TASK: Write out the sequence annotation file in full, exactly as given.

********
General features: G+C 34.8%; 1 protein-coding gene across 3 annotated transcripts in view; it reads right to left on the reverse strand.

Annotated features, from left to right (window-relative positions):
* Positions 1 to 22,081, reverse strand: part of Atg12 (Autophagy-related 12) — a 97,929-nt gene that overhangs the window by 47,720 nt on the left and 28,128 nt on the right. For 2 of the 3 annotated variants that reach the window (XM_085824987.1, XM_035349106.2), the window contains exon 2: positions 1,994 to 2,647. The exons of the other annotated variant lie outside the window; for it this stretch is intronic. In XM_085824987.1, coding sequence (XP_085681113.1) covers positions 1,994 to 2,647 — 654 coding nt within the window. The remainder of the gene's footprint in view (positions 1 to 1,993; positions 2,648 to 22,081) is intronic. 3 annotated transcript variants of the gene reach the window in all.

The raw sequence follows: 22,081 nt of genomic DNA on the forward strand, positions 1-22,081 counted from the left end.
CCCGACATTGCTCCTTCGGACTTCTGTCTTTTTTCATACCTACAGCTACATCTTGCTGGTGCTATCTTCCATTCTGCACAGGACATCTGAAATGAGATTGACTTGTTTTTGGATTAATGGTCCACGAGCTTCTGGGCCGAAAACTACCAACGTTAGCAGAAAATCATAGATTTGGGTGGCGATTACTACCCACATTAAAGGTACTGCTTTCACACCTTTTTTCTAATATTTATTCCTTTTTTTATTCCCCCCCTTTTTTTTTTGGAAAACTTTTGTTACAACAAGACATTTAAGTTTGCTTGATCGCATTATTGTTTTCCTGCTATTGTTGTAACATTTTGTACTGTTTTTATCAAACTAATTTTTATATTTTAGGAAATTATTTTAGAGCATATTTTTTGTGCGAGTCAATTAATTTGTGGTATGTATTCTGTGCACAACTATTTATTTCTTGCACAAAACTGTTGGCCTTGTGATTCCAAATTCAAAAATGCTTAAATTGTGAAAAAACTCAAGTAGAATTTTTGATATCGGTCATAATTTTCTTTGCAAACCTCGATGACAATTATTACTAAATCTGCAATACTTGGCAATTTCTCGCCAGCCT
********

General features: G+C 34.8%; 1 protein-coding gene across 3 annotated transcripts in view; it reads right to left on the reverse strand.

Annotated features, from left to right (window-relative positions):
* Positions 1 to 22,081, reverse strand: part of Atg12 (Autophagy-related 12) — a 97,929-nt gene that overhangs the window by 47,720 nt on the left and 28,128 nt on the right. For 2 of the 3 annotated variants that reach the window (XM_085824987.1, XM_035349106.2), the window contains exon 2: positions 1,994 to 2,647. The exons of the other annotated variant lie outside the window; for it this stretch is intronic. In XM_085824987.1, coding sequence (XP_085681113.1) covers positions 1,994 to 2,647 — 654 coding nt within the window. The remainder of the gene's footprint in view (positions 1 to 1,993; positions 2,648 to 22,081) is intronic. 3 annotated transcript variants of the gene reach the window in all.

The raw sequence follows: 22,081 nt of genomic DNA on the forward strand, positions 1-22,081 counted from the left end.
CCCGACATTGCTCCTTCGGACTTCTGTCTTTTTTCATACCTACAGCTACATCTTGCTGGTGCTATCTTCCATTCTGCACAGGACATCTGAAATGAGATTGACTTGTTTTTGGATTAATGGTCCACGAGCTTCTGGGCCGAAAACTACCAACGTTAGCAGAAAATCATAGATTTGGGTGGCGATTACTACCCACATTAAAGGTACTGCTTTCACACCTTTTTTCTAATATTTATTCCTTTTTTTATTCCCCCCCTTTTTTTTTTGGAAAACTTTTGTTACAACAAGACATTTAAGTTTGCTTGATCGCATTATTGTTTTCCTGCTATTGTTGTAACATTTTGTACTGTTTTTATCAAACTAATTTTTATATTTTAGGAAATTATTTTAGAGCATATTTTTTGTGCGAGTCAATTAATTTGTGGTATGTATTCTGTGCACAACTATTTATTTCTTGCACAAAACTGTTGGCCTTGTGATTCCAAATTCAAAAATGCTTAAATTGTGAAAAAACTCAAGTAGAATTTTTGATATCGGTCATAATTTTCTTTGCAAACCTCGATGACAATTATTACTAAATCTGCAATACTTGGCAATTTCTCGCCAGCCT